NYCB's fall season draws to a close, end of Whelan career


New York, NEW YORK -- The New York City Ballet wrapped up its fall season on Sunday, Oct. 19, marking the final performance of Wendy Whelan, one of legendary founder and choreographer, George Balanchine's prima ballerinas. Following Balanchine's death in 1983,  Whelan, now a senior ballerina at the New York City Ballet Company, joined the troupe in 1984. She stayed at the company through challenging times of transition, as an apprentice, a corps member and finally a principal dancer. Whelan's thirty-year residency has been an era of inheriting and honoring the ballet that Balanchine envisioned.

The inside and ceiling of the David H. Koch theater, located in Lincoln Square, where all of the NYCB's performances took place this season. Photo by Hannah Grubb.

The greatest challenge in the ballet’s history was moving past the death of its founder, but it was during this time that Whelan filled the roles he created with adroit care, giving grieving attendees and ticket holders hope for the company’s future. Throughout the years, her stunning performances have inspired onlooking choreographers to create roles just for her, which demonstrate her great versatility as a dancer.

According to Whelan’s playbill biography, eight roles were tailor-made for her by Christopher Wheeldon, among other notable contemporary ballet choreographers. Whelan’s thirty year residency at the New York City Ballet has been an era of inheriting and honoring the ballet that Balanchine envisioned—while supporting contemporary artists and creating a celebrated name for herself.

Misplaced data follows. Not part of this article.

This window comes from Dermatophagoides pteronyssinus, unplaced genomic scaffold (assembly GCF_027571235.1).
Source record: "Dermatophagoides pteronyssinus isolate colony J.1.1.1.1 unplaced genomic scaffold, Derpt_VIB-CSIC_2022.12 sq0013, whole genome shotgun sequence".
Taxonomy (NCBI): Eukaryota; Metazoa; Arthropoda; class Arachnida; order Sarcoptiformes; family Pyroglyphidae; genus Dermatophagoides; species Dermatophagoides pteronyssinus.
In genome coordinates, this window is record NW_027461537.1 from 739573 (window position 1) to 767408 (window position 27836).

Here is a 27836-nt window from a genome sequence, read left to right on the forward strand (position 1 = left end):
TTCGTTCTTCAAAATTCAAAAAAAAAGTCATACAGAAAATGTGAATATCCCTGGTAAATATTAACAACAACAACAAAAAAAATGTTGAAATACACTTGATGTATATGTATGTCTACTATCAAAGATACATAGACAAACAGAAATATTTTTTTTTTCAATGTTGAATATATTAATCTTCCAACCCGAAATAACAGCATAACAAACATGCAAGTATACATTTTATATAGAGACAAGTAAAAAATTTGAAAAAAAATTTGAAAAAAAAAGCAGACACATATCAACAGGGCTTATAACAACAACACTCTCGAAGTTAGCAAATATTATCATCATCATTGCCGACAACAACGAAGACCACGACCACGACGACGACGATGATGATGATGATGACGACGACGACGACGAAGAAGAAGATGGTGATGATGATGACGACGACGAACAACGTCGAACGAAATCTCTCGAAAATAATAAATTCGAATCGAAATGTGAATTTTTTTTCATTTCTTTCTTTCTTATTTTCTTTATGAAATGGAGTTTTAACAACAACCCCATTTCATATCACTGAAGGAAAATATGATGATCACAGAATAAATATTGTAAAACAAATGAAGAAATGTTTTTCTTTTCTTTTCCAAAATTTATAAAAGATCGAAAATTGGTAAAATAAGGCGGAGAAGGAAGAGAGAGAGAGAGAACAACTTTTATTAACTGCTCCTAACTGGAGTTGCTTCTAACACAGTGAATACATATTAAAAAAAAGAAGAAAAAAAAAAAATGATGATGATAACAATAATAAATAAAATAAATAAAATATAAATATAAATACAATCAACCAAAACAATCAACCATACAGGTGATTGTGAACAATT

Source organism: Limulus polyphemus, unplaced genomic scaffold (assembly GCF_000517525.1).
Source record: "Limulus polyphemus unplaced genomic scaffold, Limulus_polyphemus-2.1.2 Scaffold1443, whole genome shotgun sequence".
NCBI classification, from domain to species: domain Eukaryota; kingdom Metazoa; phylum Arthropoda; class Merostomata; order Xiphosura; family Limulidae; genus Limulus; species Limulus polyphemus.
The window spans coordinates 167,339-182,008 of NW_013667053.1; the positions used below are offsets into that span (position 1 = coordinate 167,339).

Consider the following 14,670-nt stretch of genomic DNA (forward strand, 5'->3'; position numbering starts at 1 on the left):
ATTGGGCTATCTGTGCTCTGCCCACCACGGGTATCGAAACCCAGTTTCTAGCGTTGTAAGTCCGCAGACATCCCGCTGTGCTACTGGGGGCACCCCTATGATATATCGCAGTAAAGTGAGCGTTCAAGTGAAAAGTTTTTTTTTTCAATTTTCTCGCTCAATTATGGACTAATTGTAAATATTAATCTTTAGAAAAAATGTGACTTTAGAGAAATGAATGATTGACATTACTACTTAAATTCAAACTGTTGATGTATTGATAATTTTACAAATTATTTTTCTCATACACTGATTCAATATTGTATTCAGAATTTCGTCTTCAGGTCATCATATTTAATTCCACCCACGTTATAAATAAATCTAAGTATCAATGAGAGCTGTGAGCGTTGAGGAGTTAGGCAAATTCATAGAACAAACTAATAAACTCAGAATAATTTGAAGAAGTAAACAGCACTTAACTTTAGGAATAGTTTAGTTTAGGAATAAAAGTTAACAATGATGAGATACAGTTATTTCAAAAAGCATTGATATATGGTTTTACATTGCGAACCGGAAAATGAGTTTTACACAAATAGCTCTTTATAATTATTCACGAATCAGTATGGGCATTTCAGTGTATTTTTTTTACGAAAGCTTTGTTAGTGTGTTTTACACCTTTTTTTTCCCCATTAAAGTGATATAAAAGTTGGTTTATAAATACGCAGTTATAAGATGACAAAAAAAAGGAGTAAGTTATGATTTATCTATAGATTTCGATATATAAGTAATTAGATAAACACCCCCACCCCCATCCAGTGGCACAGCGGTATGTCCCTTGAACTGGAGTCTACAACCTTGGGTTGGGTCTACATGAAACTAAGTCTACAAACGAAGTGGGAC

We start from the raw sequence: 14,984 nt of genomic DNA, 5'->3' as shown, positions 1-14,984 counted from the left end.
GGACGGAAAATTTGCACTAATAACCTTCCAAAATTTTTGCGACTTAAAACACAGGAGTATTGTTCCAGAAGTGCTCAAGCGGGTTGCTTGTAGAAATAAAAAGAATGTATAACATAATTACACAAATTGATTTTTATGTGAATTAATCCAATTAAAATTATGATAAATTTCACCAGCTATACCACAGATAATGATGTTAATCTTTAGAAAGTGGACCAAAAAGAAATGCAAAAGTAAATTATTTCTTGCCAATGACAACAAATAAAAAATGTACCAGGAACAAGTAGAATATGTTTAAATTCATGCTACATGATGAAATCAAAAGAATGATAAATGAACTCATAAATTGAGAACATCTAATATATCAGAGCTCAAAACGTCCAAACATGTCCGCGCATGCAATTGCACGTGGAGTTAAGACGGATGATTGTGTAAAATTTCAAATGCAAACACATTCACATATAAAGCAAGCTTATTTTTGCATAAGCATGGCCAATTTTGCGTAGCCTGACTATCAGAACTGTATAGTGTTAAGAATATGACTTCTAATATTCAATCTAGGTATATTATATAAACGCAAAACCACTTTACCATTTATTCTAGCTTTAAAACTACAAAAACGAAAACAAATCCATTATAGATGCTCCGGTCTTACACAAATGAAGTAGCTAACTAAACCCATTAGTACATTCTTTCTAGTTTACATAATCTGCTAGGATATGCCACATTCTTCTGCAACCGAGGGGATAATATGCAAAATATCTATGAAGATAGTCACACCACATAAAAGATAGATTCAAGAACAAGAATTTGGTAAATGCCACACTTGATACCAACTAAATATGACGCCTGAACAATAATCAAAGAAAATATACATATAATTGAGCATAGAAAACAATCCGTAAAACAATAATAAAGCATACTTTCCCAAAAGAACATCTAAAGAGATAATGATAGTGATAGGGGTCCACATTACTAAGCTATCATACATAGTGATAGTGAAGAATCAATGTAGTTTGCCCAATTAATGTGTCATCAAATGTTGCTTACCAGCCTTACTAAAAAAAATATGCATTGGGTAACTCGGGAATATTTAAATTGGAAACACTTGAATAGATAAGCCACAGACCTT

King’s senior, Elsa Wilson ('15) attended a New York City Ballet performance recently and enjoyed a three-ballet show, which included Donizetti Variations, La Sonnambula (featuring Wendy Whelan) and Firebird. Prior to the show she was taken on a backstage tour for a unique, fly-on-the-wall experience.

Wilson met dancer Andrew Scordato as well as the New York City Ballet's wardrobe master. "While you could feel the whole place surging with talent and anticipation, these guys were normal enough to be your next-door-neighbor from back home…they just loved what they were doing. They were energized by their work, but not stressed," she said.

King’s sophomore Jonah Sheffield ('17), who was also present for the performance, viewed it differently. “Ballet is so very rooted in tradition and precision, and it requires a seasoned audience, not a layman, to appreciate it," he said. "Over the summer there was a modern dance in Bryant Park which I really enjoyed. The music was a simple pattern of beats which the dancers moved to, and I felt like its meaning was more open to interpretation.” Sheffield likened his preference for modern dance to his preference for abstract over classical art.

For many who do not have the opportunity to look behind the scenes, the art of ballet seems shrouded with wonder and enigma, from its complex motions to its unspoken narratives. According to Wilson, her rare experience lifted the veil.

She aid that amidst the glamor, “a little bit of the mystery was gone, replaced by a sense of connectedness that really made all the artists involved more human and much more real.”

The NYCB is largely associated with the works of George Balanchine, founder and foremost choreographer of both the New York City Ballet and the School of American Ballet. Balanchine was born in St. Petersburg, Russia, but debuted and developed the art of contemporary ballet in New York City. His choreographed works, including The Nutcracker, Swan Lake and A Midsummer Night’s Dream, make up the ballet’s repertory to this day.